Update: Metacognition in Psychotic Disorders: Grounds for Therapy?

In 2014, my collaborators and I published a post on Mindwise entitled: “What are you thinking right now? On the topic of metacognition”, in which we discussed what metacognition is considered to be (‘thinking about thinking’) and how metacognition may play a role in different kinds of psychopathology. In this post, we seek to delve a little deeper by applying the model to disorders in the psychosis spectrum.

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An Example of Blurry Boundaries

In a recent literature review my co-authors and I compared the symptoms and causes of schizophrenia spectrum disorders and dissociative disorders. The results show the limitations of categorical models of psychopathology (e.g. DSM-5) compared to models that view symptoms as extremes of normal behavior, and models emphasizing that symptoms can cause other symptoms.

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Social behaviour and serotonin:

Some unexpected findings

While an acute decrease in brain serotonin may have few effects on social behaviour, a longer-term increase in serotonin in individuals at risk for depression improves mood and alters social behaviour. This Thursday, February 4, 2016, Koen Hogenelst defends his dissertation, in which he explains the relevance of his research findings for the effectiveness of serotonergic medications for depression.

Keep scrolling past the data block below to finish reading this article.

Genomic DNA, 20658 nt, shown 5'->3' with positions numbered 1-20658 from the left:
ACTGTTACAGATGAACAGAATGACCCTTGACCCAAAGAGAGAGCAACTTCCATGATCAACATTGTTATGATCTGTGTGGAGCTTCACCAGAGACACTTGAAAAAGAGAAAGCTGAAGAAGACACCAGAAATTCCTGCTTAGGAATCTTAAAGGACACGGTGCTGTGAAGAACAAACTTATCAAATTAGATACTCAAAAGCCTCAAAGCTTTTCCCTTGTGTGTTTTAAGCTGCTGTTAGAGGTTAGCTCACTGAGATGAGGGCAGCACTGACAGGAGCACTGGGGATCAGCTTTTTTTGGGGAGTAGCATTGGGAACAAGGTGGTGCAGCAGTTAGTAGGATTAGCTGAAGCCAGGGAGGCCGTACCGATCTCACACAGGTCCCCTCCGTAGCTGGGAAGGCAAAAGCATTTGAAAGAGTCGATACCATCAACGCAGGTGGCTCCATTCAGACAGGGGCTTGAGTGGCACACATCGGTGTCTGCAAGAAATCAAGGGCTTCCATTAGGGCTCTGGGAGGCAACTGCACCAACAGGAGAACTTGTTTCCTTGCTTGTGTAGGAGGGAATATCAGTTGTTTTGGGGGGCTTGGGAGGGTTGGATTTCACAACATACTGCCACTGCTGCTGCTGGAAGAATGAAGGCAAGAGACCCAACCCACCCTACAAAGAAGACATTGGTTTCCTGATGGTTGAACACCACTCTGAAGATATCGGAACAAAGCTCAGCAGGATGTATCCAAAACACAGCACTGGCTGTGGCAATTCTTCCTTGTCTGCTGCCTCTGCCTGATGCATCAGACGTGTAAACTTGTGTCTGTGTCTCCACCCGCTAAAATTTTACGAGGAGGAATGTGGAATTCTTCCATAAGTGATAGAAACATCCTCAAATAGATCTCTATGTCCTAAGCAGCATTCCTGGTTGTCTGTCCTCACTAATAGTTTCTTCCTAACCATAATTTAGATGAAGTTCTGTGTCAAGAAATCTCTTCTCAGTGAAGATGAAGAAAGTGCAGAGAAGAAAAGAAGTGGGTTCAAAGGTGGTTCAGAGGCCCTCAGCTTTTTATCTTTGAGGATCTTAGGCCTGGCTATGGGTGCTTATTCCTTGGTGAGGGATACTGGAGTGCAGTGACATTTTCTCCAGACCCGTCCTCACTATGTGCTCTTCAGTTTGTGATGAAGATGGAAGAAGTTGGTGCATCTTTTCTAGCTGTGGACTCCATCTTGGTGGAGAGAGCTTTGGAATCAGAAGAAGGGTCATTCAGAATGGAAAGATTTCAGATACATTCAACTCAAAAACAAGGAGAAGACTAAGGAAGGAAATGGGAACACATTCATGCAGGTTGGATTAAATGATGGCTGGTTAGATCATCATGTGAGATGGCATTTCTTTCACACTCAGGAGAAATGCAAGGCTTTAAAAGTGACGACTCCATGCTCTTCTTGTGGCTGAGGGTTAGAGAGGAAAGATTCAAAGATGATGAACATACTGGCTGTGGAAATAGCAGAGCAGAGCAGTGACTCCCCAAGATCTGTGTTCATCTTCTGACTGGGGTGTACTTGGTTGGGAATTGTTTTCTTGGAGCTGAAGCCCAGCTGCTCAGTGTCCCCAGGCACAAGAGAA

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How problematic are sleep problems in the treatment of post-traumatic stress disorder?

Do you sometimes feel that after a bad night sleep, you cannot take in anything that is being said during a lecture? If so, then maybe you can imagine the rising concern that patients with post-traumatic stress disorder (PSTD) might not benefit from trauma-focused treatment if they also suffer from sleep difficulties. I dug into this issue to figure out whether this concern was justified.

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Working on the Homesick Blues

Why should researchers study homesickness? Is it really a topic worth scientific investigation? After all, homesickness is part of normal life, something that probably nearly everyone experiences at least a little bit, when leaving home for longer periods. And homesickness is not a separate “official” category of mental disorder in the DSM system (American Psychiatric […]

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Complex grief can be treated

Normally, grieving is a natural process and does not require treatment by psychologists. However, when someone dies in a violent way, the grief process for the bereaved can become complex, and resilience and social support are often not enough. Unfortunately, even though effective psychological interventions are available, most bereaved are not treated on time. This also applies to relatives of the victims of MH17-crash in Ukraine last July.

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